What are turtle tunnels?

Turtle tunnels come in all shapes and sizes and are what ecologists call "eco-passages". These features are designed to direct turtles under roadways as opposed to over roads.

Turtle tunnels limit the significant threats to turtles posed by road traffic by directing turtles under roads.

The basic features of turtle tunnels are the same: a fence to direct turtles and an underpass (tunnel) to move turtles under roads.

Fence installation. copyright: Kari Gunson

Fence installation. copyright: Kari Gunson

The Land Between region is home to more than 1/3 of Ontario's turtles. The major threat to turtle populations by humans in road mortality (second are poaching and the pet trade).

To ensure turtle populations can survive and hopefully too, rebound fromĀ recent losses, The Land Between charity aims to install as many turtle underpasses (fences and tunnels) as possible across the region's high risk roads - and as quickly as possible.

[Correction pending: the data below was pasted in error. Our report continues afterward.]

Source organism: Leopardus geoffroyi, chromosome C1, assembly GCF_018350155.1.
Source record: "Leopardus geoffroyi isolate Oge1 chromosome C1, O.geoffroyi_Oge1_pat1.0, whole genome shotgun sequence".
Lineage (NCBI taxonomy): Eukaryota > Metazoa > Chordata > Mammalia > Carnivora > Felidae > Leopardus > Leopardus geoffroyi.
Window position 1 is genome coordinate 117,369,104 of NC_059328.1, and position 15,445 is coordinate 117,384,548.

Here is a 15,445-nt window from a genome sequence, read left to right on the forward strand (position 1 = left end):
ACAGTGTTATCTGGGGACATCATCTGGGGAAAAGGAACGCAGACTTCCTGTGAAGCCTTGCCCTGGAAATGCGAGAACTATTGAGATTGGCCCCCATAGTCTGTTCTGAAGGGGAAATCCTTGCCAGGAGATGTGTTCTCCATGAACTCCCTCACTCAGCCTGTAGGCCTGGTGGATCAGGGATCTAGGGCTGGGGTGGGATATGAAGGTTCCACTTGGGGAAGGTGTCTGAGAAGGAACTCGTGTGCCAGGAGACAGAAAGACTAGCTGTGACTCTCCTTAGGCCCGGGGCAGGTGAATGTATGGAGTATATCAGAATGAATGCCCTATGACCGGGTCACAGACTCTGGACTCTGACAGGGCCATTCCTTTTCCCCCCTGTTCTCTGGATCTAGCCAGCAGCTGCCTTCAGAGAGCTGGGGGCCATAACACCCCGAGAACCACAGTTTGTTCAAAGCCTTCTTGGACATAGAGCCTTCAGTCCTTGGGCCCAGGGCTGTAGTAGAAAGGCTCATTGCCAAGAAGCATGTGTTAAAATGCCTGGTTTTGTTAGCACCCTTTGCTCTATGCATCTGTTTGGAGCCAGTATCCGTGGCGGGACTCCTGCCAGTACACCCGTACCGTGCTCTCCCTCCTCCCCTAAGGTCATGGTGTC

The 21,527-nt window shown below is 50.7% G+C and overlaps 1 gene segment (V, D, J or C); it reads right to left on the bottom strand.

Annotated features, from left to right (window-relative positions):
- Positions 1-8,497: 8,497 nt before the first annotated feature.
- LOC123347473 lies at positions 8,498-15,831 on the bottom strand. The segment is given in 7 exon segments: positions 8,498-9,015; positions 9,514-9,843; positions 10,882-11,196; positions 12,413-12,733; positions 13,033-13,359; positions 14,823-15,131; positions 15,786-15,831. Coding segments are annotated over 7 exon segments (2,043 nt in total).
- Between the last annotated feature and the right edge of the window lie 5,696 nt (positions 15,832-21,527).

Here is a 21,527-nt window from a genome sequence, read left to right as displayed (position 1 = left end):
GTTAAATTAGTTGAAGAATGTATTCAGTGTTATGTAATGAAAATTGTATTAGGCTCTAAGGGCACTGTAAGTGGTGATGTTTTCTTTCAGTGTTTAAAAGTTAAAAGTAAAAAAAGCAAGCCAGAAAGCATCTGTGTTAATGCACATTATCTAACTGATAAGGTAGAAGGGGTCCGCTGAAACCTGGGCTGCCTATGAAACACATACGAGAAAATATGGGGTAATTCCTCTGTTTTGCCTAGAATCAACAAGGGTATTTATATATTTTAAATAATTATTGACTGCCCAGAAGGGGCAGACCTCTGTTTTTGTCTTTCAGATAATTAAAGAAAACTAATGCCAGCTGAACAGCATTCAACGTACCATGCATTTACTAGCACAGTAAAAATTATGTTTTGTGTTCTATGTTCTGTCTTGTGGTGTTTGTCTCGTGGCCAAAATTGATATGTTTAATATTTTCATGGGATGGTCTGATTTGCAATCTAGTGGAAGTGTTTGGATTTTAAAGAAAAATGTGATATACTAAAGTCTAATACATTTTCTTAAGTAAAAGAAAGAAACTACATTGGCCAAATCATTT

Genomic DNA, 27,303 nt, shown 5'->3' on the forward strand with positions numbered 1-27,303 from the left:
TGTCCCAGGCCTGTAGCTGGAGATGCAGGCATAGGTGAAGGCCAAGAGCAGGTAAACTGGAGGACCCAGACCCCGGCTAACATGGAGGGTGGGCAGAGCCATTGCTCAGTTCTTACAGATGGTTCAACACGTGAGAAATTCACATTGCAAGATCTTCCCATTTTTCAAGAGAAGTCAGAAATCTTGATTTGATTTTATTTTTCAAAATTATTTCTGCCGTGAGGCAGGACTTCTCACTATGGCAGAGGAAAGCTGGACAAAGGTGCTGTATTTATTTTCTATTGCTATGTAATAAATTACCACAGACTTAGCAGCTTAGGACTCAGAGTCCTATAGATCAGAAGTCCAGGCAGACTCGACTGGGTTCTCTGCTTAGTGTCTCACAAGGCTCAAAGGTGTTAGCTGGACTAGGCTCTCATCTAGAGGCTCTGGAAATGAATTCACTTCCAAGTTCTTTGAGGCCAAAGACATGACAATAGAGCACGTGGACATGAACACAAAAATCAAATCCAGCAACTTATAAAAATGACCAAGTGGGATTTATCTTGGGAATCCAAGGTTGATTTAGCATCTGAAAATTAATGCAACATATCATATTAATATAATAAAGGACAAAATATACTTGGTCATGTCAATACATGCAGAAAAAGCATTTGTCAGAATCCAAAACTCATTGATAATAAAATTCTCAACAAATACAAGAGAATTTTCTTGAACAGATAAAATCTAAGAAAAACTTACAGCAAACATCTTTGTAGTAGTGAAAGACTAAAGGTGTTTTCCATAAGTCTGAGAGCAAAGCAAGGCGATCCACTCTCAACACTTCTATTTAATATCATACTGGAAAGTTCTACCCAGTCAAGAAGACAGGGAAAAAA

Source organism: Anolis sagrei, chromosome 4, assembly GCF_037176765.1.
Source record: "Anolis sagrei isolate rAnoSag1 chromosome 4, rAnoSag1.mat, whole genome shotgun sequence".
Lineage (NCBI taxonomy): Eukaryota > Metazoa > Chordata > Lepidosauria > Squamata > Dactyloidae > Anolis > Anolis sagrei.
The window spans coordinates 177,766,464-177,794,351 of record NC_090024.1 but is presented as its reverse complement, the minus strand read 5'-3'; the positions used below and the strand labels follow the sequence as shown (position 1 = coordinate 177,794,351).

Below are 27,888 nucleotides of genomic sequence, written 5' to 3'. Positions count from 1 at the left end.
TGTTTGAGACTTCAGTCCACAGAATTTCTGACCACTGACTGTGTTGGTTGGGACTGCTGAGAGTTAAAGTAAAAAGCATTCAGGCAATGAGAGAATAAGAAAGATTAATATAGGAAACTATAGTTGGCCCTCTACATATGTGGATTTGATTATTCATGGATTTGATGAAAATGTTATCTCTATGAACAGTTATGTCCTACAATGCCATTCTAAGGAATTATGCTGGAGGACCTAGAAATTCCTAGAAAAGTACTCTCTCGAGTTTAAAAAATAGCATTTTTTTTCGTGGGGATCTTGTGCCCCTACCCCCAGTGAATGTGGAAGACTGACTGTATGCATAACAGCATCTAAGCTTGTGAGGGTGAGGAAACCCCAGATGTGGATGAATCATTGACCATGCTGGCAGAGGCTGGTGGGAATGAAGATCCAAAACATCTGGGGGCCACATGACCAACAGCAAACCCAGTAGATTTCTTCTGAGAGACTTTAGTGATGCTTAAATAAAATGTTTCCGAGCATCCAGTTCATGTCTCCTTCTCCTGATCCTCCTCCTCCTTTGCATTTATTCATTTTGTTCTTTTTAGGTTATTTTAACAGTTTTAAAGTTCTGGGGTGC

We have gathered and supported research and pilot trials across North America to make sure we can succeed in saving turtles.

Now we can put in these underpasses effectively in suitable areas- and efficiently using the existing road culverts.

While using culverts are the first available solutions, there are many more sites that exist where turtles cross roads: Here were are looking for new ways and infrastructure to save turtlesĀ and other wildlife; to make roads less hazardous and more "permeable" to wildlife.

Old culver used as fencing for underpass. copyright Kari Gunson

Old culvert used as fencing for underpass. copyright Kari Gunson